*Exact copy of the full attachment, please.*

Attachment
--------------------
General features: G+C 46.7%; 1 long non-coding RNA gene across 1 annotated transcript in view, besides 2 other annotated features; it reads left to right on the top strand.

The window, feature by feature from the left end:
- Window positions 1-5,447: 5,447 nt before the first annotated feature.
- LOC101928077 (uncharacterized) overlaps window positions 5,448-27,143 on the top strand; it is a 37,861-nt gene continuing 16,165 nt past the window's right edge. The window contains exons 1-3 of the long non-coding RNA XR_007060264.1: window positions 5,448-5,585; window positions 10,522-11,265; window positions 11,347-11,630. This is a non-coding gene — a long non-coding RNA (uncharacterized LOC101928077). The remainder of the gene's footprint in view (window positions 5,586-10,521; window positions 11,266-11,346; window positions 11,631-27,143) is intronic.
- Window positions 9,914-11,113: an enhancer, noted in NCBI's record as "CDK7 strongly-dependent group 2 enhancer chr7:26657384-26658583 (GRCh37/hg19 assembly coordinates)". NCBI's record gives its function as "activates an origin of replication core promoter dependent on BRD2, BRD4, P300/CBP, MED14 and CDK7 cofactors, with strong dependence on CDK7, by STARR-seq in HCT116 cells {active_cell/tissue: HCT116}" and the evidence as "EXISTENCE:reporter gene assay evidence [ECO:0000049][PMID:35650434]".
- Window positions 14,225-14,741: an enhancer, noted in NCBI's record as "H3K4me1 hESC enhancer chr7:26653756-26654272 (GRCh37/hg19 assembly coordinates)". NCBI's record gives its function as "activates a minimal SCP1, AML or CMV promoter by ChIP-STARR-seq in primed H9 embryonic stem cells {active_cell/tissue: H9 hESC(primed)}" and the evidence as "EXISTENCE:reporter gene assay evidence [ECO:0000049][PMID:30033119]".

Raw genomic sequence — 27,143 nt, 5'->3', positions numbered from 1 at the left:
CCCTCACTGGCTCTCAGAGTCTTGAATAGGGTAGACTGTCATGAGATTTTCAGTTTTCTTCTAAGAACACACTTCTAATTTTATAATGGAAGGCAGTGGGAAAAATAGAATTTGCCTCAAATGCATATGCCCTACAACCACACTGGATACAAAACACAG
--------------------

General features: G+C 46.7%; 1 long non-coding RNA gene across 1 annotated transcript in view, besides 2 other annotated features; it reads left to right on the top strand.

The window, feature by feature from the left end:
- Window positions 1-5,447: 5,447 nt before the first annotated feature.
- LOC101928077 (uncharacterized) overlaps window positions 5,448-27,143 on the top strand; it is a 37,861-nt gene continuing 16,165 nt past the window's right edge. The window contains exons 1-3 of the long non-coding RNA XR_007060264.1: window positions 5,448-5,585; window positions 10,522-11,265; window positions 11,347-11,630. This is a non-coding gene — a long non-coding RNA (uncharacterized LOC101928077). The remainder of the gene's footprint in view (window positions 5,586-10,521; window positions 11,266-11,346; window positions 11,631-27,143) is intronic.
- Window positions 9,914-11,113: an enhancer, noted in NCBI's record as "CDK7 strongly-dependent group 2 enhancer chr7:26657384-26658583 (GRCh37/hg19 assembly coordinates)". NCBI's record gives its function as "activates an origin of replication core promoter dependent on BRD2, BRD4, P300/CBP, MED14 and CDK7 cofactors, with strong dependence on CDK7, by STARR-seq in HCT116 cells {active_cell/tissue: HCT116}" and the evidence as "EXISTENCE:reporter gene assay evidence [ECO:0000049][PMID:35650434]".
- Window positions 14,225-14,741: an enhancer, noted in NCBI's record as "H3K4me1 hESC enhancer chr7:26653756-26654272 (GRCh37/hg19 assembly coordinates)". NCBI's record gives its function as "activates a minimal SCP1, AML or CMV promoter by ChIP-STARR-seq in primed H9 embryonic stem cells {active_cell/tissue: H9 hESC(primed)}" and the evidence as "EXISTENCE:reporter gene assay evidence [ECO:0000049][PMID:30033119]".

Raw genomic sequence — 27,143 nt, 5'->3', positions numbered from 1 at the left:
CCCTCACTGGCTCTCAGAGTCTTGAATAGGGTAGACTGTCATGAGATTTTCAGTTTTCTTCTAAGAACACACTTCTAATTTTATAATGGAAGGCAGTGGGAAAAATAGAATTTGCCTCAAATGCATATGCCCTACAACCACACTGGATACAAAACACAG